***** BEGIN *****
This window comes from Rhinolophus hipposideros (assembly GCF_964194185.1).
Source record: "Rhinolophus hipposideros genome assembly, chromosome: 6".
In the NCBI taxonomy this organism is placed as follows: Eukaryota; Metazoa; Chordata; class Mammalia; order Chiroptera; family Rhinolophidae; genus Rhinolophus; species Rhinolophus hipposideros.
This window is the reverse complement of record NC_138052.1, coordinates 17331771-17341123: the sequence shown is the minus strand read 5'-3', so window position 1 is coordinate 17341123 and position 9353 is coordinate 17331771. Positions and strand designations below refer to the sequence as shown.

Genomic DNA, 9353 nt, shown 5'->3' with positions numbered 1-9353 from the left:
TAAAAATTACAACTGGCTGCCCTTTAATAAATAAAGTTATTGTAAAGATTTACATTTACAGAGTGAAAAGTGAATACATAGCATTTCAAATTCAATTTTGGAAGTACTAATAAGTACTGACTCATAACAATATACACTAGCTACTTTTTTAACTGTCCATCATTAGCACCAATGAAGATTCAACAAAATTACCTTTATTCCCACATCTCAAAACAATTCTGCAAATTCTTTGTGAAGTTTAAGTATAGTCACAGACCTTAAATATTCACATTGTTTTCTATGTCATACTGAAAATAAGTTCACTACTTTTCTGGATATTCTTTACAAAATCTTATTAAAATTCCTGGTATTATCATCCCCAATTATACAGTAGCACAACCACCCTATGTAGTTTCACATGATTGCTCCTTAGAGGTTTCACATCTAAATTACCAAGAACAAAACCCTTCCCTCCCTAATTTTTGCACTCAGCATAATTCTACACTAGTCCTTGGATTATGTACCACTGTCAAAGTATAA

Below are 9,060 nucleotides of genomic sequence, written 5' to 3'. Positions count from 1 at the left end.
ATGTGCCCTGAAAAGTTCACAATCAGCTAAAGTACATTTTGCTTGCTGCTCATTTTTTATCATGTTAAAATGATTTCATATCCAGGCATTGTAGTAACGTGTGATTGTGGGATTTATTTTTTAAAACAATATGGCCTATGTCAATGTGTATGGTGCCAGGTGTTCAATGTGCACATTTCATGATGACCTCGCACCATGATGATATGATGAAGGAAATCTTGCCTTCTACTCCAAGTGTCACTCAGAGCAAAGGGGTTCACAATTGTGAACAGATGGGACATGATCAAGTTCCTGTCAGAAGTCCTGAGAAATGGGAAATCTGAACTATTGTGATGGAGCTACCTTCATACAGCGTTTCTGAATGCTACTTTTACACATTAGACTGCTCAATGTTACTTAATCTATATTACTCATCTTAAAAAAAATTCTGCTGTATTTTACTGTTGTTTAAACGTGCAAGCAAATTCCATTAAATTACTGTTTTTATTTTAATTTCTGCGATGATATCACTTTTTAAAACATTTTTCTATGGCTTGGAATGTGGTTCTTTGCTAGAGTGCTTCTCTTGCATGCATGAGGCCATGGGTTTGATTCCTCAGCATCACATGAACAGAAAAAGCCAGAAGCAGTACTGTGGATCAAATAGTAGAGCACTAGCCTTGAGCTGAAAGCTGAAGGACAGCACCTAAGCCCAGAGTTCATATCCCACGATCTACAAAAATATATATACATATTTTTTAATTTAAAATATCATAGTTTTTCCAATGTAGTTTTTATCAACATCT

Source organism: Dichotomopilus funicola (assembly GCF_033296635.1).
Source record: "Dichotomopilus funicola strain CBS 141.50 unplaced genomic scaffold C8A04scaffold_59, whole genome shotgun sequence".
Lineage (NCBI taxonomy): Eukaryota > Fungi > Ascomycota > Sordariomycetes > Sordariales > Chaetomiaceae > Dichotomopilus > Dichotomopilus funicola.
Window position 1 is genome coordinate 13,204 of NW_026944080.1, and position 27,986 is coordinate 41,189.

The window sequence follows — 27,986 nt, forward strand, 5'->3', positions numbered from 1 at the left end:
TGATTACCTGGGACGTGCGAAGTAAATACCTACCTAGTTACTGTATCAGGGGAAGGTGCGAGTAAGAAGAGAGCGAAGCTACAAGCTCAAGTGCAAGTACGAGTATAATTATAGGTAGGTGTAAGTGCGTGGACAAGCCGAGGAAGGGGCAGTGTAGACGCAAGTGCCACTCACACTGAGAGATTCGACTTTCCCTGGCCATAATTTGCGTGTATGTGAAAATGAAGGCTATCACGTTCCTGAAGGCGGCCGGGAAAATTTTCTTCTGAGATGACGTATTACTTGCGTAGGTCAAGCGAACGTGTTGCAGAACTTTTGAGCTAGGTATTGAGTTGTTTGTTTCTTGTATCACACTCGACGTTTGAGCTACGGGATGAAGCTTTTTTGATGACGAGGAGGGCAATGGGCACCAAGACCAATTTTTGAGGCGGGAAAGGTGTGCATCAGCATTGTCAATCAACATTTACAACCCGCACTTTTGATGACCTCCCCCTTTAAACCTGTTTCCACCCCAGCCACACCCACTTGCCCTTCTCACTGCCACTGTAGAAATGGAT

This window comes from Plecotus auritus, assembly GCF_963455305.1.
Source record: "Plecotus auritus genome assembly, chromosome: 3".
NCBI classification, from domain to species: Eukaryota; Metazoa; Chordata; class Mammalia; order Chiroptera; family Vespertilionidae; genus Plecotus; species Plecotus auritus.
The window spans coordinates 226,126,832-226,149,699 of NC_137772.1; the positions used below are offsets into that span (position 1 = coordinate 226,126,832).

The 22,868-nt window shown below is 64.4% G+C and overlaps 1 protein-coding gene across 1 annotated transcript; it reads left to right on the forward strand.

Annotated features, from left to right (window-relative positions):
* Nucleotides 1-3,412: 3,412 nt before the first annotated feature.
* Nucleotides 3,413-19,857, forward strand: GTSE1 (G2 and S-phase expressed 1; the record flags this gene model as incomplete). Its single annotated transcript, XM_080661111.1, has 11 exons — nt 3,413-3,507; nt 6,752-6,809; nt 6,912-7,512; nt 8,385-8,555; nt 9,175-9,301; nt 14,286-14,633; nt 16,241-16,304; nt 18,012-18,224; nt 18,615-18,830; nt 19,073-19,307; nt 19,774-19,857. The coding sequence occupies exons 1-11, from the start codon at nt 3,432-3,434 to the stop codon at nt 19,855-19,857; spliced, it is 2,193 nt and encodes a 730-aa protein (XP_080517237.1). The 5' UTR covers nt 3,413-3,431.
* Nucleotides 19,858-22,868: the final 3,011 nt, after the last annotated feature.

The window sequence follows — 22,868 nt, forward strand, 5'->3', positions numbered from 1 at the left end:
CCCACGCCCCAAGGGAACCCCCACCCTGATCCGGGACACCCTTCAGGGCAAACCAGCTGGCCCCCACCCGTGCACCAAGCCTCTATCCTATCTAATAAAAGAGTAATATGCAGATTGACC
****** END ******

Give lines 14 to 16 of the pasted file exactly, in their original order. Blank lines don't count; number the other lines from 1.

TGATTACCTGGGACGTGCGAAGTAAATACCTACCTAGTTACTGTATCAGGGGAAGGTGCGAGTAAGAAGAGAGCGAAGCTACAAGCTCAAGTGCAAGTACGAGTATAATTATAGGTAGGTGTAAGTGCGTGGACAAGCCGAGGAAGGGGCAGTGTAGACGCAAGTGCCACTCACACTGAGAGATTCGACTTTCCCTGGCCATAATTTGCGTGTATGTGAAAATGAAGGCTATCACGTTCCTGAAGGCGGCCGGGAAAATTTTCTTCTGAGATGACGTATTACTTGCGTAGGTCAAGCGAACGTGTTGCAGAACTTTTGAGCTAGGTATTGAGTTGTTTGTTTCTTGTATCACACTCGACGTTTGAGCTACGGGATGAAGCTTTTTTGATGACGAGGAGGGCAATGGGCACCAAGACCAATTTTTGAGGCGGGAAAGGTGTGCATCAGCATTGTCAATCAACATTTACAACCCGCACTTTTGATGACCTCCCCCTTTAAACCTGTTTCCACCCCAGCCACACCCACTTGCCCTTCTCACTGCCACTGTAGAAATGGAT

This window comes from Plecotus auritus, assembly GCF_963455305.1.
Source record: "Plecotus auritus genome assembly, chromosome: 3".